MedMal Trial Over Teenager’s Permanent Blindness Begins Monday, CVN To Webcast Gavel-to-Gavel

Posted by David Siegel on Jan 28, 2022 1:41:55 PM

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Kalispell, MT - A medical malpractice lawsuit accusing an eye clinic and hospital of failing to refer a teenager suffering from gradual vision loss to a neurosurgeon soon enough to prevent permanent blindness heads to trial Monday in Montana state court, and the proceedings will be webcast gavel-to-gavel by Courtroom View Network.

Plaintiff Brett Camen, 18, alleges in his lawsuit that staff at Glacier Eye Clinic and Kalispell Regional Medical Center failed to recognize the danger of accumulating cerebral spinal fluid in Brett’s brain throughout a roughly monthlong period during which the fluid’s pressure on the optic nerve caused Brett’s vision to steadily deteriorate.

Glacier Eye Clinic and Kalispell Regional Medical Center deny the allegations in court filings and argue that Camen’s treatment was consistent with the standard of care for the symptoms he presented.

CVN will webcast the full proceedings gavel-to-gavel from the start of opening statements forward. CVN is the only news media organization in the country to routinely cover medical malpractice trials gavel-to-gavel, though this case marks one of the first medmal trials for CVN to cover since the initial pandemic shutdown in 2020.

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Check out 10 "must watch" malpractice plaintiff and defense verdicts covered by CVN in recent years, all of which are included with a subscription to CVN's online trial video library among hundreds of other civil jury trials. 

The trial is also an example of how some in-person jury proceedings are continuing in a handful of state courts despite the recent Omicron wave.

According to his complaint Camen began suffering headaches and blurred vision in mid-December of 2017. His symptoms continued to deteriorate despite being seen by doctors at a family practice and eventually Kalispell Medical Center and The Glacier Eye Clinic.

Camen underwent an MRI, which came back normal, but according to his complaint the radiologist who evaluated the MRI noted the results did not definitely rule out conditions like increased cranial pressure. An eventual lumbar puncture revealed Camen’s cerebrospinal fluid levels to be substantially elevated.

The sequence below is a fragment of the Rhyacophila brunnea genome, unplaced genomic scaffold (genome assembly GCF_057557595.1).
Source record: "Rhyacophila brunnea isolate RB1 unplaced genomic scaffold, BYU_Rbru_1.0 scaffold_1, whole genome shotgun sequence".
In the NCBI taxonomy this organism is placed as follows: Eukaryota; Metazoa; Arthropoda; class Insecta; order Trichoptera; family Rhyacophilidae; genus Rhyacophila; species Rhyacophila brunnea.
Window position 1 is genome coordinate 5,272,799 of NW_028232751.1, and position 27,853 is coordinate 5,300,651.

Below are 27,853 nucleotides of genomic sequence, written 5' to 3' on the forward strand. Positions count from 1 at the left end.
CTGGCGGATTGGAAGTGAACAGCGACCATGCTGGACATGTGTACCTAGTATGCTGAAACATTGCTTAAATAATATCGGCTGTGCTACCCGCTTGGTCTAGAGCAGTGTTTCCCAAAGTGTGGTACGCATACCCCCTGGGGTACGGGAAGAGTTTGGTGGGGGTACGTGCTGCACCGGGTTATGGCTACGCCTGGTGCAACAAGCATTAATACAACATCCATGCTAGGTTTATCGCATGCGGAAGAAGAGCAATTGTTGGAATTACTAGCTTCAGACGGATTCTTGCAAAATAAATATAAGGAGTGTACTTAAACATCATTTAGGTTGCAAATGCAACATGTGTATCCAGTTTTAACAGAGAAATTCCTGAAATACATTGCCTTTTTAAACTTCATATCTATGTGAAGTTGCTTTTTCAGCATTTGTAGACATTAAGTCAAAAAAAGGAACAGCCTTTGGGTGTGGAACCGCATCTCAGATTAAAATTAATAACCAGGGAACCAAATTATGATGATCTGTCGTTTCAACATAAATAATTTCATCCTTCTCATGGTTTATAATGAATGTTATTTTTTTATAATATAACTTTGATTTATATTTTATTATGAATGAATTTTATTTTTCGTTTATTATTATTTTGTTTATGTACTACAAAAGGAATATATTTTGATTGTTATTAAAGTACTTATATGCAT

In early January of 2018 an ophthalmologist  at the Glacier Eye Clinic evaluated Camen and diagnosed him with “idiopathic intracranial hypertension” and in consultation with other physicians continued to treat him with various medications. Camen’s vision continued to deteriorate until he was referred to a neurosurgeon who inserted a shunt to relieve the pressure in Camen’s brain on January 15, but by that point according to his complaint he was permanently blind.

The treating doctor at Glacier Eye Clinic “…departed from accepted standards of care by failing to timely recognize Brett’s need, not later than January 5, 2018, for urgent neurosurgical evaluation,” Camen’s complaint states. “By that date he knew, or should have known, Brett had pseudotumor cerebri, severe papilledema, severe visual field loss, continuing severe headaches and worsening vision despite increasing doses of acetazolamide.”

The complaint makes a similar accusation against Kalispell Regional Medical Center, arguing that their medical staff should have recognized the urgent need for a neurosurgery referral even sooner on December 21.

Judge Dan Wilson’s rural Montana courtroom will be filled with national legal firepower on both sides given the potential damages in a case involving a young person with a normal life expectancy who his lawyers argue is not expected to ever recover his eyesight.

Camen is represented by Nicholas Rowley of the Iowa-based firm Trial Lawyers for Justice. A nationally recognized plaintiff personal injury attorney, Rowley is known for his impassioned and sometimes unorthodox tactics in the courtroom, and he has a record of repeatedly far outpacing settlement offers with eventual jury verdicts.

Rowley is joined by fellow Trial Lawyers for Justice attorneys Benjamin Novotny and Karen Zahka, along with local Montana counsel E. Craig Daue of Buxbaum Daue PLLC.

Both defendants feature high-powered out-of-state defense teams. Glacier Eye Clinic is represented by Kent Mathewson of the Chicago-based firm Donohue Brown Mathewson & Smyth LLC, and by local Montana counsel Sean Goicoechea and Katrina Feller of Moore Cockrell Goicoechea & Johnson PC.

Kalispell Medical Center is represented by Kevin Kuhn of the Colorad-based firm Wheeler Trigg O’Donnell LLP and by local Montana counsel Jori Quinlan of Worden Thane PC.

The case is captioned Brett Camen v. Glacier Eye Clinic PC and Kalispell Regional Medical Center Inc., case number DV-15-2019-0000361-PI, in the Montana Eleventh Judicial District Court in Flathead County.

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Topics: Medical Malpractice, healthcare